Schematic diagram of the -arrestin2 and GPR120-mediated anti-inflammatory mechanism. Red colored letters and arrows indicate the DHA-mediated anti-inflammatory effect, and black colored letters and arrows indicate the LPS- and TNF--induced inflammatory pathway.

Omega-3 FAs Reduce Inflammatory Macrophages in Adipose Tissue

The activation of GPR120 by -3 FAs, as well as its expression in adipocytes and macrophages, led us to study whether DHA, a representative -3 FA, can modulate inflammation through GPR120 in these cells. To examine this, we pretreated RAW 264.7 cells and 3T3-L1 adipocytes with GW9508 or DHA for 1 hr, followed by LPS (TLR4), TNF-, TLR2, or TLR3 stimulation, respectively. We found that GW9508 and, more importantly, DHA, strongly inhibited LPS-induced phosphorylation of JNK and IKK, IB degradation, cytokine secretion and inflammatory gene expression level in RAW 264.7 cells (Figures 2BC2D) as well as TNF-, TLR2 and TLR3-induced JNK and IKK phosphorylation in 3T3-L1 adipocytes (Figure S2B) or RAW 264.7 cells (Figure S2C). All of the effects of GW9508 and DHA were completely prevented by GPR120 knockdown, demonstrating that these anti-inflammatory effects were specifically exerted through GPR120 (Figure 1, Figure 2, Figure S1, and Figure S2). Similar results were seen in primary wild-type (WT) intraperitoneal macrophages (IPMacs) and GPR120 knockout (KO) IPMacs (Figures 2E and 2F). These data argue that GPR120 is an -3 FA receptor or sensor, and provide a molecular mechanism for the anti-inflammatory effects of this class of FAs.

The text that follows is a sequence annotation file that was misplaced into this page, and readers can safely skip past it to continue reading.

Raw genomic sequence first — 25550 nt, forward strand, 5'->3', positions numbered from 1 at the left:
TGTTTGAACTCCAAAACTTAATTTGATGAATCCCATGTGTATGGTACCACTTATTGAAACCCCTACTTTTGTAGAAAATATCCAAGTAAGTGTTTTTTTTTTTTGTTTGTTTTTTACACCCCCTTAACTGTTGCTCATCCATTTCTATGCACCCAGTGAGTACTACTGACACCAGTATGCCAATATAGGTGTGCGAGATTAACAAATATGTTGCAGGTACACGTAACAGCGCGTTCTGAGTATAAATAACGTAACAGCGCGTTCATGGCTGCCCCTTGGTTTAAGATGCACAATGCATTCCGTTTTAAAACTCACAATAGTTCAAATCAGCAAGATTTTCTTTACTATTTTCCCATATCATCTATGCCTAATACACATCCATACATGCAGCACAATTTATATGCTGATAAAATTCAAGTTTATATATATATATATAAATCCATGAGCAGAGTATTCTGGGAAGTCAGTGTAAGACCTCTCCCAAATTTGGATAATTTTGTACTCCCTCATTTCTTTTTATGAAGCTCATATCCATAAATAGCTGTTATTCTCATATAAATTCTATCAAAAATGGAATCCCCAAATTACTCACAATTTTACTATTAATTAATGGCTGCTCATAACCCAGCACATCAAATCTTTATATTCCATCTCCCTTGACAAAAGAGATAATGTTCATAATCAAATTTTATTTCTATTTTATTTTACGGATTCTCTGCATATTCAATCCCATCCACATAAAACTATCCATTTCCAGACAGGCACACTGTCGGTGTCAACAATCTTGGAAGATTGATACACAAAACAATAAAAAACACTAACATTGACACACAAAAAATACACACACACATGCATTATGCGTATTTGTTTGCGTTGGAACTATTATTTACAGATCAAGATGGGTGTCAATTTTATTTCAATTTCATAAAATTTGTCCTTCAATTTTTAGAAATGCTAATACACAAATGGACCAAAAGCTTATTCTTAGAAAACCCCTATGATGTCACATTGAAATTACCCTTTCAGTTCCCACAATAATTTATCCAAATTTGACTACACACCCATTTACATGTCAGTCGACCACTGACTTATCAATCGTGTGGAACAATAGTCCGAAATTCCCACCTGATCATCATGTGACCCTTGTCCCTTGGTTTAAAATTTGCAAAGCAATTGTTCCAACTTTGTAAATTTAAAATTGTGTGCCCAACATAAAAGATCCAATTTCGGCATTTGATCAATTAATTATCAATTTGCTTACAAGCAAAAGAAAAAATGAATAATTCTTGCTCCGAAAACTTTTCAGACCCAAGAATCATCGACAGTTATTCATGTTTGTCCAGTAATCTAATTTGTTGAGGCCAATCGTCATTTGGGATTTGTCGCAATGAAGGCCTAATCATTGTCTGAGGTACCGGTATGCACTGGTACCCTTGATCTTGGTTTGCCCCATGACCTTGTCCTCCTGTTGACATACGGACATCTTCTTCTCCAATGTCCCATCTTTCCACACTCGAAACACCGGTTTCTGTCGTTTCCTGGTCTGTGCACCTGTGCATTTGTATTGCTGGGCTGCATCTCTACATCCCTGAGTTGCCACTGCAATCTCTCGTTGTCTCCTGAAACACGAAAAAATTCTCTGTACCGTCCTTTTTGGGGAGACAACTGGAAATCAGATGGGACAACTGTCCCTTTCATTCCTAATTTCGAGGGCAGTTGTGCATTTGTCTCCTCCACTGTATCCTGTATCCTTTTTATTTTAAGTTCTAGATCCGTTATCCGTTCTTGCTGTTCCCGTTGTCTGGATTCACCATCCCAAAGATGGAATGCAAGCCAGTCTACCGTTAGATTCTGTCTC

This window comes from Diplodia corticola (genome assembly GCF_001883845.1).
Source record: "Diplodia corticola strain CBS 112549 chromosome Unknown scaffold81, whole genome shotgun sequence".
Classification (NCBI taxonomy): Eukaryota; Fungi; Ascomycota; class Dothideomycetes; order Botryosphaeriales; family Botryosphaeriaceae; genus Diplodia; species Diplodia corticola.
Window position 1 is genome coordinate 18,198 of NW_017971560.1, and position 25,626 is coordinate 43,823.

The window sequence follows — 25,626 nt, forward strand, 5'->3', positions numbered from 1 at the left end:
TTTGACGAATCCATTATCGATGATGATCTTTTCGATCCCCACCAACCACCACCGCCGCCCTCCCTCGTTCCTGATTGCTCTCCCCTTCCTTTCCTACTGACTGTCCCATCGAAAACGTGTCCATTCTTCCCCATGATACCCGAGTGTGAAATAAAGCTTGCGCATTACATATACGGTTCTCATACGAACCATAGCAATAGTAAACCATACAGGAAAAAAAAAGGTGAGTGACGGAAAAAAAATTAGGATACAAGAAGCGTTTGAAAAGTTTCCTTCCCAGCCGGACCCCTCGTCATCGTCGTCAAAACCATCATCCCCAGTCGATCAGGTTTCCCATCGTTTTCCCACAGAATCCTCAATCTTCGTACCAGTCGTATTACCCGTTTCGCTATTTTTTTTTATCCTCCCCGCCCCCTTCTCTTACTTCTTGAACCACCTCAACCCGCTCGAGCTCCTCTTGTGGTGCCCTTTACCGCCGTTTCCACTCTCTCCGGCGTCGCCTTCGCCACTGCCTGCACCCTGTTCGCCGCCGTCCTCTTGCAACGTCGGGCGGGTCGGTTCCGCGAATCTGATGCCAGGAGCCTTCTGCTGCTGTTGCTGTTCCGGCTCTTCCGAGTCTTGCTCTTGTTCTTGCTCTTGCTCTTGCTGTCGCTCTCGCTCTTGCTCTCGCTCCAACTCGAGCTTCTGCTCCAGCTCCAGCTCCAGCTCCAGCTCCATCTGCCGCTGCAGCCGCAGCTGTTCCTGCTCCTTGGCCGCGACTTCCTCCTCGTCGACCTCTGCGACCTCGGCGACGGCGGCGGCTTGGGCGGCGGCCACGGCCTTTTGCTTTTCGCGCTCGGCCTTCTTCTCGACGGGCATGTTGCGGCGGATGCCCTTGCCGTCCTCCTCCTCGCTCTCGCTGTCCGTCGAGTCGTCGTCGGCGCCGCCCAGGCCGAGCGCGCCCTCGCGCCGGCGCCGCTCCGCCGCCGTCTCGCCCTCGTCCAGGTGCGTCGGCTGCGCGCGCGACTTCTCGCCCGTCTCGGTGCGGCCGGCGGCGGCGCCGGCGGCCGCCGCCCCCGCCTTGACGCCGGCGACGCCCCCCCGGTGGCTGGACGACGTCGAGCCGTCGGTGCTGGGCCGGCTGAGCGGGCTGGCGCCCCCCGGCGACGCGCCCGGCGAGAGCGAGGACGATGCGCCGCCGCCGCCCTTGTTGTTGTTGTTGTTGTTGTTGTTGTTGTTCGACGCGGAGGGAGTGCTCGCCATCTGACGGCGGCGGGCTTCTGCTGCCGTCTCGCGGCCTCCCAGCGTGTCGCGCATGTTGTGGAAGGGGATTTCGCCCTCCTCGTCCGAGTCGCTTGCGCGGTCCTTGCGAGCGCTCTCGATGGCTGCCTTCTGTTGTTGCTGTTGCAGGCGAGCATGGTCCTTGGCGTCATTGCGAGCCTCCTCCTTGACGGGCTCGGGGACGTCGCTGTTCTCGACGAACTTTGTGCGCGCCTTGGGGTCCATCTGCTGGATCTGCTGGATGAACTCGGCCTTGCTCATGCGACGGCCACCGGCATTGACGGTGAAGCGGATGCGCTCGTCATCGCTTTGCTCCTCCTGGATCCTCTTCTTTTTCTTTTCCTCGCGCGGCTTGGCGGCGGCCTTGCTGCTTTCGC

Omega-3 FAs Decrease M1 Proinflammatory Gene and Increase M2 Anti-inflammatory Gene Expression in Adipose Tissue
As shown in Figure 7A, expression of M1 inflammatory genes such as IL-6, TNF-, MCP-1, IL-1, iNOS, and CD11c was increased by HFD compared to chow diet in both genotypes, and was reduced in the -3 FA treated WT mice, but not in the GPR120 KO mice. Even on chow diet, expression of several inflammatory genes was higher in GPR120 KOs compared to WT, consistent with the insulin resistance observed in the chow-fed KO mice. Expression of the M2 anti-inflammatory genes, arginase 1, IL-10, MGL1, Ym-1, Clec7a, and MMR was increased by -3 FAs in WT, but not in the GPR120 KO adipose tissue (Figure 7B). These results are consistent with Figure 6 and demonstrate that the dietary change from HFD to -3 FA supplemented HFD resulted in an overall decreased proinflammatory profile in adipose tissue from WT, but not in GPR120 KO mice. These changes in gene expression were predominantly manifested in the SVF, except for MCP-1 and IL-6, which are known to be readily expressed in adipocytes (Figure S7). Qualitatively similar results were seen in the liver (Figures S6D and S6E).

In this report we show that GPR120 functions as an -3 FA receptor/sensor in proinflammatory macrophages and mature adipocytes. By signaling through GPR120, DHA and EPA (the major natural -3 FA constituents of fish oil), mediate potent anti-inflammatory effects to inhibit both TLR and TNF- inflammatory signaling pathways. The mechanism of GPR120-mediated anti-inflammation involves inhibition of TAK1 through a -arrestin2/TAB1 dependent effect. Since chronic tissue inflammation is an important mechanism causing insulin resistance